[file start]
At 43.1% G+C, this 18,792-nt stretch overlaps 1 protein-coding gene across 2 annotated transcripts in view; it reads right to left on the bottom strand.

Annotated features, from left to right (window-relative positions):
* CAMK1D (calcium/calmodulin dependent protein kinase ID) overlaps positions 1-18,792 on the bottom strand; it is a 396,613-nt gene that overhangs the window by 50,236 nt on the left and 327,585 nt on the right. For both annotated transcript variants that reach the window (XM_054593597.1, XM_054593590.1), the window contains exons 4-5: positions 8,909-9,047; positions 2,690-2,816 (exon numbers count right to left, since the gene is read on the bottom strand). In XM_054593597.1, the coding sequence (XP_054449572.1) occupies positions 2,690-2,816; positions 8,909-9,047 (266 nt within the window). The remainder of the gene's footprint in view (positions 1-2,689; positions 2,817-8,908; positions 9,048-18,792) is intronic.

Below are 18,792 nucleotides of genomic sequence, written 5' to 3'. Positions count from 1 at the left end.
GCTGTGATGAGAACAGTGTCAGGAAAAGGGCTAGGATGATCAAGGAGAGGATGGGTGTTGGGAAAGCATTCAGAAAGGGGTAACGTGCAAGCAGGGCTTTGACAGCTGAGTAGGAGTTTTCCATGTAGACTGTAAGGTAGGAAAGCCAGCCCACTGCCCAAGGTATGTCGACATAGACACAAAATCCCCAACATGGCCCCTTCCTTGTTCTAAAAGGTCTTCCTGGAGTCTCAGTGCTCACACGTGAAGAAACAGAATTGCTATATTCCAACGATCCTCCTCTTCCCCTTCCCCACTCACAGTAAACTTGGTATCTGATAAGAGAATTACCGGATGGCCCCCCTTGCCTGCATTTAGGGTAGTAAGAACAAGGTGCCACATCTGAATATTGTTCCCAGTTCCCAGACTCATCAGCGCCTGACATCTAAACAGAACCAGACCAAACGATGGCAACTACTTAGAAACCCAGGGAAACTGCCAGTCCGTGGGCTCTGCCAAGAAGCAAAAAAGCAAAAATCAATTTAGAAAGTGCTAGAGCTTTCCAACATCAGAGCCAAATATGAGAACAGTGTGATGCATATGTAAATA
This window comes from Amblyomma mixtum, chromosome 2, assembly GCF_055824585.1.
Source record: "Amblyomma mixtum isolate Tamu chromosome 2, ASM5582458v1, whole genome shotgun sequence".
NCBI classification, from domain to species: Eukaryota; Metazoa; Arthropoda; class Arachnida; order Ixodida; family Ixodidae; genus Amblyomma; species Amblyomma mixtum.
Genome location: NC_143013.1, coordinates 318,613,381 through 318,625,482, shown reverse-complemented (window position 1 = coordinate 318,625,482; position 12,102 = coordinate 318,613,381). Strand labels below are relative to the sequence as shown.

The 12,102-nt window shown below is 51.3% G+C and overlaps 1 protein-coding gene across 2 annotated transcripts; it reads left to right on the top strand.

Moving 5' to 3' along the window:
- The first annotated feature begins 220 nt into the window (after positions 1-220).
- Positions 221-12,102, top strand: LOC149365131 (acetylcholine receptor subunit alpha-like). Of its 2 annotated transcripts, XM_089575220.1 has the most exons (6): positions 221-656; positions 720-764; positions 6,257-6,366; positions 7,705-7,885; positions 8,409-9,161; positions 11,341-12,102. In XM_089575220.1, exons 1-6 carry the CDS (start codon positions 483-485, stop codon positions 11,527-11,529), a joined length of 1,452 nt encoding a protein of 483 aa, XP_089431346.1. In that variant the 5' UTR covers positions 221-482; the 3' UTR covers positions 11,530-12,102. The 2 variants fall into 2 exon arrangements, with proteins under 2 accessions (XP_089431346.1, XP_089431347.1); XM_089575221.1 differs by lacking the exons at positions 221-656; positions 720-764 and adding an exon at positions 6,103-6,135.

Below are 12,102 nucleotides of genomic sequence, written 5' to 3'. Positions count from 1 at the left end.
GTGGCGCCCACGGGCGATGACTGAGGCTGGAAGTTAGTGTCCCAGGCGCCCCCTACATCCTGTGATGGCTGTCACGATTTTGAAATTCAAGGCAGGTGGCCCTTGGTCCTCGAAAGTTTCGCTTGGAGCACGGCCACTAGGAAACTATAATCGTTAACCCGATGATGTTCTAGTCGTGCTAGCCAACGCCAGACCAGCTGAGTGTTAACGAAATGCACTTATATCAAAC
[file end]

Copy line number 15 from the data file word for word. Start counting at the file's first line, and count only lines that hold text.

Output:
GTGGCGCCCACGGGCGATGACTGAGGCTGGAAGTTAGTGTCCCAGGCGCCCCCTACATCCTGTGATGGCTGTCACGATTTTGAAATTCAAGGCAGGTGGCCCTTGGTCCTCGAAAGTTTCGCTTGGAGCACGGCCACTAGGAAACTATAATCGTTAACCCGATGATGTTCTAGTCGTGCTAGCCAACGCCAGACCAGCTGAGTGTTAACGAAATGCACTTATATCAAAC